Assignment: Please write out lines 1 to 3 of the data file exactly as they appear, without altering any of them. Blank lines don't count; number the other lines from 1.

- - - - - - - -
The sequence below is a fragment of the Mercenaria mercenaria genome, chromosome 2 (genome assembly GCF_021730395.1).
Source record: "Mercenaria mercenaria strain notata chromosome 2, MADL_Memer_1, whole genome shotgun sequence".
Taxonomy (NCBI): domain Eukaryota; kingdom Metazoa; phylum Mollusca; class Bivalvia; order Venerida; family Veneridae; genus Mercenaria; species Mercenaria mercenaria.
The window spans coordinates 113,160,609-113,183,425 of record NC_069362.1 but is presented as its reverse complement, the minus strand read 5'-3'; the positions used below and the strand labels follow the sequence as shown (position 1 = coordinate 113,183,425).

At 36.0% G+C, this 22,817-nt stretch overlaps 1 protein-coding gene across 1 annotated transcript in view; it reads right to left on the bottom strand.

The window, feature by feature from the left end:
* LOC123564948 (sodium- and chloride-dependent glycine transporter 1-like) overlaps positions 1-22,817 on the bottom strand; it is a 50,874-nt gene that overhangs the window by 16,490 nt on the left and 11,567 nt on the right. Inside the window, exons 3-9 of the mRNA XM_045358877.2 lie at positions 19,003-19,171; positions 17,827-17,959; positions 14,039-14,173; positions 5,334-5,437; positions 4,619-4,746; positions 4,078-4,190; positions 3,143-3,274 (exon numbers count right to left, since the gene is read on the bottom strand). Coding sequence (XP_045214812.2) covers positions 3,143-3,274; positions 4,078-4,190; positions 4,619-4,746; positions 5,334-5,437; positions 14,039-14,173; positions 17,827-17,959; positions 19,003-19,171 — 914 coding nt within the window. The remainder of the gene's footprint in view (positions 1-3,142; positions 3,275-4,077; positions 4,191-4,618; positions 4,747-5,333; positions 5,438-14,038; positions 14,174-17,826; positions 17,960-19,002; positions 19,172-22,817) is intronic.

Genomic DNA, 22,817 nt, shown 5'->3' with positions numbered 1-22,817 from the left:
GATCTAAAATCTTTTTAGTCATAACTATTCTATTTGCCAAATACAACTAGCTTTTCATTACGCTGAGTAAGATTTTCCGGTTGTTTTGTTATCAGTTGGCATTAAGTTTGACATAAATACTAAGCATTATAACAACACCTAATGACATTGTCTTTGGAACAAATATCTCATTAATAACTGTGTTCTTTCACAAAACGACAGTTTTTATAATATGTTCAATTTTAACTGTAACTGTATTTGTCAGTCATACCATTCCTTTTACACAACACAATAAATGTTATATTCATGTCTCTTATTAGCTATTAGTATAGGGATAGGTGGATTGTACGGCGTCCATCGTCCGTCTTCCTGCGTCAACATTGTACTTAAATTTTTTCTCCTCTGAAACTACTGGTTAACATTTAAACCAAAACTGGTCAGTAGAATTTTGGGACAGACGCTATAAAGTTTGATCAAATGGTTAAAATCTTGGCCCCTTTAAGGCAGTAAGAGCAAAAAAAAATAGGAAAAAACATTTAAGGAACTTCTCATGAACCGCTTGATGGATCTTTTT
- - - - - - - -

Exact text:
The sequence below is a fragment of the Mercenaria mercenaria genome, chromosome 2 (genome assembly GCF_021730395.1).
Source record: "Mercenaria mercenaria strain notata chromosome 2, MADL_Memer_1, whole genome shotgun sequence".
Taxonomy (NCBI): domain Eukaryota; kingdom Metazoa; phylum Mollusca; class Bivalvia; order Venerida; family Veneridae; genus Mercenaria; species Mercenaria mercenaria.